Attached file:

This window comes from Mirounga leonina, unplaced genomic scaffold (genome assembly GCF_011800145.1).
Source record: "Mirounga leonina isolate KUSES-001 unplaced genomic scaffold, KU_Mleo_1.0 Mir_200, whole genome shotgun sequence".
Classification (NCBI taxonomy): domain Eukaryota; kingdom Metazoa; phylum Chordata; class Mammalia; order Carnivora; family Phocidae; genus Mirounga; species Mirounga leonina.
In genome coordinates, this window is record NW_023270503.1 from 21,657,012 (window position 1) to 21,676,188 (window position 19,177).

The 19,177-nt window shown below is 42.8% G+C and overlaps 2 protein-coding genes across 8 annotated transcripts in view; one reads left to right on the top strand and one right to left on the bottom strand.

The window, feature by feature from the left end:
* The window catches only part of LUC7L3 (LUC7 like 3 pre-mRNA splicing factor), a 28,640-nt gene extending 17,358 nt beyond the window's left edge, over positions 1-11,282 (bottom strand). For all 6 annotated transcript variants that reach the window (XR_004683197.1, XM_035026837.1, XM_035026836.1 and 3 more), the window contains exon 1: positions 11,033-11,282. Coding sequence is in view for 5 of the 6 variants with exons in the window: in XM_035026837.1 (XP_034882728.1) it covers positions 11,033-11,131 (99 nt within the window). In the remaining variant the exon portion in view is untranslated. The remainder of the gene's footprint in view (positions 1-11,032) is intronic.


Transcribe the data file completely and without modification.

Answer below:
This window comes from Mirounga leonina, unplaced genomic scaffold (genome assembly GCF_011800145.1).
Source record: "Mirounga leonina isolate KUSES-001 unplaced genomic scaffold, KU_Mleo_1.0 Mir_200, whole genome shotgun sequence".
Classification (NCBI taxonomy): domain Eukaryota; kingdom Metazoa; phylum Chordata; class Mammalia; order Carnivora; family Phocidae; genus Mirounga; species Mirounga leonina.
In genome coordinates, this window is record NW_023270503.1 from 21,657,012 (window position 1) to 21,676,188 (window position 19,177).

The 19,177-nt window shown below is 42.8% G+C and overlaps 2 protein-coding genes across 8 annotated transcripts in view; one reads left to right on the top strand and one right to left on the bottom strand.

The window, feature by feature from the left end:
* The window catches only part of LUC7L3 (LUC7 like 3 pre-mRNA splicing factor), a 28,640-nt gene extending 17,358 nt beyond the window's left edge, over positions 1-11,282 (bottom strand). For all 6 annotated transcript variants that reach the window (XR_004683197.1, XM_035026837.1, XM_035026836.1 and 3 more), the window contains exon 1: positions 11,033-11,282. Coding sequence is in view for 5 of the 6 variants with exons in the window: in XM_035026837.1 (XP_034882728.1) it covers positions 11,033-11,131 (99 nt within the window). In the remaining variant the exon portion in view is untranslated. The remainder of the gene's footprint in view (positions 1-11,032) is intronic.